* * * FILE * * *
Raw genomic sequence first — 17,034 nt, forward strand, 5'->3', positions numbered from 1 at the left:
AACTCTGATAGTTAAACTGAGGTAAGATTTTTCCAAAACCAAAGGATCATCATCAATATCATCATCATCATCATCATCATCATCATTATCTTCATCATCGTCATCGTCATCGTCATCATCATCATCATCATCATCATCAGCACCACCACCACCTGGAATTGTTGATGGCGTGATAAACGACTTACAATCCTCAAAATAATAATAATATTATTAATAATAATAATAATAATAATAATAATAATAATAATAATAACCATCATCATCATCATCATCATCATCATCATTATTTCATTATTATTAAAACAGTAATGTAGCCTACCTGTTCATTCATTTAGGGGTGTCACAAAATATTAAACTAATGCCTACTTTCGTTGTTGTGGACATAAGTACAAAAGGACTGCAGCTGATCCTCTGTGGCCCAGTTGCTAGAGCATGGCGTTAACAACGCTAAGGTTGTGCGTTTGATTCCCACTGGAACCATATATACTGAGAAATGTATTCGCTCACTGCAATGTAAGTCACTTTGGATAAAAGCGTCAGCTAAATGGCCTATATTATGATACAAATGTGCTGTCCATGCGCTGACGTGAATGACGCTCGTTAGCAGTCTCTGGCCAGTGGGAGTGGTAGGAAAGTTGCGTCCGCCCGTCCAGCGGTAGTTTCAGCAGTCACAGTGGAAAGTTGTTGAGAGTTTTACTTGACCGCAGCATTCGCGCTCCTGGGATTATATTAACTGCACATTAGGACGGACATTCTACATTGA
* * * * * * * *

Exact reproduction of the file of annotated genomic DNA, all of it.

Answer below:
Raw genomic sequence first — 17,034 nt, forward strand, 5'->3', positions numbered from 1 at the left:
AACTCTGATAGTTAAACTGAGGTAAGATTTTTCCAAAACCAAAGGATCATCATCAATATCATCATCATCATCATCATCATCATCATTATCTTCATCATCGTCATCGTCATCGTCATCATCATCATCATCATCATCATCAGCACCACCACCACCTGGAATTGTTGATGGCGTGATAAACGACTTACAATCCTCAAAATAATAATAATATTATTAATAATAATAATAATAATAATAATAATAATAATAATAATAACCATCATCATCATCATCATCATCATCATCATTATTTCATTATTATTAAAACAGTAATGTAGCCTACCTGTTCATTCATTTAGGGGTGTCACAAAATATTAAACTAATGCCTACTTTCGTTGTTGTGGACATAAGTACAAAAGGACTGCAGCTGATCCTCTGTGGCCCAGTTGCTAGAGCATGGCGTTAACAACGCTAAGGTTGTGCGTTTGATTCCCACTGGAACCATATATACTGAGAAATGTATTCGCTCACTGCAATGTAAGTCACTTTGGATAAAAGCGTCAGCTAAATGGCCTATATTATGATACAAATGTGCTGTCCATGCGCTGACGTGAATGACGCTCGTTAGCAGTCTCTGGCCAGTGGGAGTGGTAGGAAAGTTGCGTCCGCCCGTCCAGCGGTAGTTTCAGCAGTCACAGTGGAAAGTTGTTGAGAGTTTTACTTGACCGCAGCATTCGCGCTCCTGGGATTATATTAACTGCACATTAGGACGGACATTCTACATTGA